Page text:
Transparency News, 10/12/20


 October 12, 2020
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state & local news stories
"Virginia does not require the repeal of unlawful acts. Such laws can only become a problem if the government tries to enforce them."
The Speaker of Virginia's House of Delegates, Eileen Filler-Corn (D), was fined $500 Friday and told to pay attorney fees totaling nearly $2,000 after a Northern Virginia lawyer took her to court for denying his Freedom of Information Act (FOIA) request.
The story goes back to July 23 when Filler-Corn had several statutes of Confederate leaders removed from the Old House chamber. David Webster, a lawyer in Northern Virginia, sent a FOIA request to the speaker, requesting more information about the removal, including the procurement process for hiring a company to do the job, and how much it cost. In a letter to Webster, the speaker said the records did not exist.

It’s unclear what Albemarle County intends to do with its ordinance waiving the state’s public records request deadlines after Attorney General Mark Herring on Monday said that such ordinances violate state law. Albemarle County Attorney Greg Kampter said in a Thursday email that he was reviewing the attorney general’s opinion and intended to “bring a recommendation to the Board of Supervisors on November 4.”  Attorney general opinions are not legally binding, but the carry considerable weight, said Ashley Taylor Jr., a former deputy attorney general for Virginia. Should a law be challenged in court, for example, a locality would face an uphill battle if its state’s attorney general had sided against them. Because of that, localities often follow their attorney general’s advice, Taylor said. That doesn’t necessarily mean a local government has to remove an ordinance or law that their attorney general deems unlawful — Virginia does not require the repeal of unlawful acts. Such laws can only become a problem if the government tries to enforce them.
Charlottesville Tomorrow

The executive director of a Virginia economic development commission bent rules to forgive a six-figure grant to a politically connected developer whose planned biofuel project didn’t pan out, documents obtained by The Associated Press show. The Tobacco Region Revitalization Commission’s Evan Feinman did not recoup $210,000 Chuck Lessin owed the state, according to a report from the Office of the State Inspector General. Since the inception of the program, the commission has sought to recoup about $22.9 million through the places it’s meant to help, with about $1.6 million currently outstanding from 14 localities, records provided to AP in September show. The commission does not track how much of that money was effectively repaid by the developers or the locality, likely with taxpayer money. The program’s money is often doled after discussion that takes place out of public view — as was recently the case with a $4 million grant and $4 million loan approved for a code-named Project Red in Pittsylvania County — and AP’s reporting also raised questions about the commission’s bookkeeping.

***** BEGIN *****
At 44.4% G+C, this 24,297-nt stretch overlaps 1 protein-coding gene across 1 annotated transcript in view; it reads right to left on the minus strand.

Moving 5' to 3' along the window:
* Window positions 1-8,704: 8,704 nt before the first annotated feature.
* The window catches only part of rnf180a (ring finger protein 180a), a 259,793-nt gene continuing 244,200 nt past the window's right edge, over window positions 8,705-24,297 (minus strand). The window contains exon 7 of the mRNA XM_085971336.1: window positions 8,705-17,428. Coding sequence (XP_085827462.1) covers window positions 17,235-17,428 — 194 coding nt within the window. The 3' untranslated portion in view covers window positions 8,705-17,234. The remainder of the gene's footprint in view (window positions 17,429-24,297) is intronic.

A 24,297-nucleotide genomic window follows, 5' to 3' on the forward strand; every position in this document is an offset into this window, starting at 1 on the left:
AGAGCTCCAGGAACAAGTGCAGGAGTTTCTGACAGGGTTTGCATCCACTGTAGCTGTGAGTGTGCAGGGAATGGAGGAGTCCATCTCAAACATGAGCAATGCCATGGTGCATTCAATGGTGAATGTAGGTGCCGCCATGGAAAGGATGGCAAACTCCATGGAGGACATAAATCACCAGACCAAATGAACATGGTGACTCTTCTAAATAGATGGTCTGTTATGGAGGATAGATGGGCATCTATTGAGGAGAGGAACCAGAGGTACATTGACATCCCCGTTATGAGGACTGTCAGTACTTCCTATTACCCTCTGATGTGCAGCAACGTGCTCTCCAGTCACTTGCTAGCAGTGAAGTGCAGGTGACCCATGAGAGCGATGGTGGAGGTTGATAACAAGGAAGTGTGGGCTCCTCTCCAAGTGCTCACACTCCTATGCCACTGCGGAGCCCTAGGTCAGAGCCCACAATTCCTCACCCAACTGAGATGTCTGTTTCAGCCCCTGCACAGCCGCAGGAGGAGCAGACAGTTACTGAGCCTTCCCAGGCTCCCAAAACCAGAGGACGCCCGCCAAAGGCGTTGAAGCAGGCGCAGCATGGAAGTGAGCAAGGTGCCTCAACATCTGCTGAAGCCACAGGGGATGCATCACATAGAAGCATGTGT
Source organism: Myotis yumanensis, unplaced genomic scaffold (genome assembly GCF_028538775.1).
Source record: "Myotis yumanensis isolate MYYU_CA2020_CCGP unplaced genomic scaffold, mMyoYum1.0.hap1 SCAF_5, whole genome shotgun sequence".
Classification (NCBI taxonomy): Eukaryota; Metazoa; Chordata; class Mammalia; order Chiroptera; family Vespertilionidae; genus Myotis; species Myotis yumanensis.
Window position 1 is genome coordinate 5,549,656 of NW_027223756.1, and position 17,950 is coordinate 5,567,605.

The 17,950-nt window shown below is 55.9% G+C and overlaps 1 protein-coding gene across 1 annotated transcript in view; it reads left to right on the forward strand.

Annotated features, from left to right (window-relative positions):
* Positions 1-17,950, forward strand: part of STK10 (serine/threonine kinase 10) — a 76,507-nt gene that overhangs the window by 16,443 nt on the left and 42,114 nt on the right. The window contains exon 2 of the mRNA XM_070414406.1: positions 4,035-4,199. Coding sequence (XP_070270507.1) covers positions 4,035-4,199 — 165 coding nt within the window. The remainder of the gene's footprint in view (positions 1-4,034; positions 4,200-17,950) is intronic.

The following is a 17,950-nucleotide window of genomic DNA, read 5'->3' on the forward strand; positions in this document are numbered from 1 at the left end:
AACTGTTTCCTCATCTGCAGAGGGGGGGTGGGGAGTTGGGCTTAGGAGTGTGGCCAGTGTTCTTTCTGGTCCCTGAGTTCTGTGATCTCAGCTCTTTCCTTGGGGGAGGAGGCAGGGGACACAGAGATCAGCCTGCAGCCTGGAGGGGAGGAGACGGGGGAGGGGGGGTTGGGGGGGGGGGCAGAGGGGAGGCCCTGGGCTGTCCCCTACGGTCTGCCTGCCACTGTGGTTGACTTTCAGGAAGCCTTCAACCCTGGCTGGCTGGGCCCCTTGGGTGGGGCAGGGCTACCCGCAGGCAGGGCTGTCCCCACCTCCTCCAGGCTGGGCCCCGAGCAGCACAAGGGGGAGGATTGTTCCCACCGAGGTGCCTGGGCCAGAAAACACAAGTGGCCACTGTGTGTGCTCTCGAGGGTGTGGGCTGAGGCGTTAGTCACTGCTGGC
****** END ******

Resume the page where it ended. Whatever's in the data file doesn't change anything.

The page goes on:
Associated Press

A recent review of the Fifth District Republican congressional candidate’s financial disclosures reveal that during his four-year tenure on the Campbell County Board of Supervisors, Bob Good failed to disclose his assets and liabilities in apparent violation . of Virginia ethics laws. Sections 2.2-3112 and 2.2-3115 of the Virginia code require all local and state officials to disclose personal offices and directorships, liabilities, securities, business interests, and real estate investments valued at over $5,000 in annual filings called Statements of Economic Interest (SEIs). Good filed SEIs from 2016 until his departure from the Campbell County Board of Supervisors in 2019. Congressional candidates are also required to file financial disclosures as a stipulation of their candidacy. A comparison of Good’s federal disclosure in 2020 with his state disclosure in 2019 shows conflicting information. In his three years of active service from 2016 to 2019, Good reported no personal debt or ownership of any securities.
Rappahannock News

Computer hackers who obtained information about a Virginia public school district’s students and employees have posted stolen data online, school officials said Friday in an email to parents and staff. The Fairfax County Public Schools didn’t specify the nature or volume of the data that was stolen in the ransomware attack last month. Hackers use ransomware software to steal data and threaten to publish or block access to it unless a target pays a ransom. The Washington Post reports that Schools Superintendent Scott Brabrand’s email on Friday said the criminal cyber organization known as the Maze group had claimed responsibility for the attack and posted stolen data on the dark web.
Associated Press